I was surprised once again to get an e-mail out of the blue from a Liberal leadership campaign, but David from the Sandra Pupatello campaign very kindly asked me if I wanted to talk to Ms. Pupatello over the phone for ten minutes. I was given full leeway over my questions and was not asked to vet them in any way. After my conversation with Gerard Kennedy, I thought it would be nice to add another potential Liberal leader (and premier) to my collection, so I agreed.
Ms. Pupatello has been running an interesting campaign. Having spent sixteen years as an MPP for Windsor, she stepped away from politics in the 2011 election before deciding to go for the leadership. I confess that I knew little of Ms. Pupatello's accomplishments, but that doesn't mean that she hasn't had them. She has won every election she has contested, and has served her party both within Queen's Park and without. She cut her political teeth campaigning for Herb Grey. She was the deputy leader while the provincial Liberals were in opposition against Mike Harris, and she served as the Minister of Community and Social Services, the Minister of Education, the Minister of Economic Development and Trade, the Minister Responsible for Women's Issues, the Minister of International Trade and Investment, and the Minister of Economic Development and Trade.
The fact that she stayed under my radar tells me that she ran these ministries (which, for me at the time, were not my main interest) competently and with vigour. And now that Dalton McGuinty has stepped aside, she is taking her skill and long experience to the next level as the Liberals' renewal candidate. She has paid her dues, worked in the trenches, and has won the support of many MPPs in the Liberal caucus because of it. I think that's a credible narrative.
Anyway, I asked Gerard Kennedy four questions, and I asked similar questions of Ms. Pupatello during our conversation over the phone yesterday evening. My recording system was working, so I didn't have to type madly away while Ms. Pupatello talked, and the transcript of our question and answer session is below:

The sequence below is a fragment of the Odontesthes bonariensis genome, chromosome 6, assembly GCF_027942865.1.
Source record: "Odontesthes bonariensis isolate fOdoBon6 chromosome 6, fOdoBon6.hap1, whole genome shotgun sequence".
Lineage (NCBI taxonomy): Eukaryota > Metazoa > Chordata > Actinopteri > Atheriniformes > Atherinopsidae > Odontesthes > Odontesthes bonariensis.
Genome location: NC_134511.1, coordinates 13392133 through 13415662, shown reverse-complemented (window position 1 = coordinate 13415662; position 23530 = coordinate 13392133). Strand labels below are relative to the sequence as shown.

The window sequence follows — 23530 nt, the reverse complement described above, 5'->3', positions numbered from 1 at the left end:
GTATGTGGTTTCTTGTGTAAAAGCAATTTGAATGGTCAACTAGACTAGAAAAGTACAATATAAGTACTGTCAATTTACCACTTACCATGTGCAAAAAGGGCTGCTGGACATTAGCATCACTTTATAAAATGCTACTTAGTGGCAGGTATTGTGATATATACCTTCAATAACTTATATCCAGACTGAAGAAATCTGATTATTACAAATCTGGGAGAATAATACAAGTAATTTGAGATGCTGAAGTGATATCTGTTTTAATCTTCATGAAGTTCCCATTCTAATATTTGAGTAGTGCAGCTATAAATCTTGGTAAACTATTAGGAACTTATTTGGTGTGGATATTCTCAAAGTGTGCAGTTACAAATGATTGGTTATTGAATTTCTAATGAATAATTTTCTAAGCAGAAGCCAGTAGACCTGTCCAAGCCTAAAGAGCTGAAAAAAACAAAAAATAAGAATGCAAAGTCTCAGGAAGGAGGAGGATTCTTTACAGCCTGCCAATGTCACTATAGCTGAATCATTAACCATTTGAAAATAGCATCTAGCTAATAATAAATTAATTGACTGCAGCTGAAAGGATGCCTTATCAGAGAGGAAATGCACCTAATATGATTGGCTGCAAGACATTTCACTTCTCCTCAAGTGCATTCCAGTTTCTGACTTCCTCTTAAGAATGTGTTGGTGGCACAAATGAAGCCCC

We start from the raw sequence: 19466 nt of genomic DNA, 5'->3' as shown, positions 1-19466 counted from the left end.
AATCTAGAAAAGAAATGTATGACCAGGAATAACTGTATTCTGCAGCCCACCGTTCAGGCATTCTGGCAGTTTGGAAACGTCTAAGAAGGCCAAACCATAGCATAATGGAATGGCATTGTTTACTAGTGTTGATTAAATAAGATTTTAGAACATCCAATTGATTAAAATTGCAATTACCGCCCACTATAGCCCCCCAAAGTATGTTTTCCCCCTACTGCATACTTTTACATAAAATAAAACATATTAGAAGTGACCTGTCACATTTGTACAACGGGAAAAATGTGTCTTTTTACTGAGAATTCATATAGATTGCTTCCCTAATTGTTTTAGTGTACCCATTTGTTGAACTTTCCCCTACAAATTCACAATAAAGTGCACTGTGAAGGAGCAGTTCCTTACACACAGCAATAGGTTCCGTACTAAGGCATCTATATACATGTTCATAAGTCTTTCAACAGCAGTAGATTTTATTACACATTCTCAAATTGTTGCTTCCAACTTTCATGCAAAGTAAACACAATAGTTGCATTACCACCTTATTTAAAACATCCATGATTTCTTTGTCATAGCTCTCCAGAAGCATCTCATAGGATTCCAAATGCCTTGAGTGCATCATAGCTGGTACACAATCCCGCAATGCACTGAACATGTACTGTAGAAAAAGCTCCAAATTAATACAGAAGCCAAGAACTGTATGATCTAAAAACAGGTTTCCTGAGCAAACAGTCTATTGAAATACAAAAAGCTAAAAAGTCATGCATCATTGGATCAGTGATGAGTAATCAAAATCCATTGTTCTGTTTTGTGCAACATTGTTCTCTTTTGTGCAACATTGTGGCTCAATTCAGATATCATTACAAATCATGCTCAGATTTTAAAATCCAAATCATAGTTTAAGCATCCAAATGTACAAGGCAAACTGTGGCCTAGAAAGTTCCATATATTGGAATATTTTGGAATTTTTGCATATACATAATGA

Q. Ms. Pupatello, you have said that you intend to call Queen's Park back into session after you regain a seat in the legislature...
A. "What I said is that I'd call the house back as soon as possible. And I do intend to run in a by-election to have a seat when that house opens. And the timing of that is right around the same time anyway, because this convention is at the end of January. Traditionally our House comes back in the spring session in the third week of March. It has only been in the last couple of years since Family Day that the premier was recalling the House in February, but he also included the weeks off in each month before the end of the spring session. So we will still have as many sessional days in the spring session, even if it starts a little bit later because I'm taking the time to run in a by-election."
Q. If I recall correctly, restarting the legislature requires a throne speech to be read and passed, and that's a confidence motion. Do you believe that either of the opposition parties will allow the throne speech to pass? What do you think will have to be done to get the throne speech passed? Or do you anticipate that we'll be having an election, say, in May?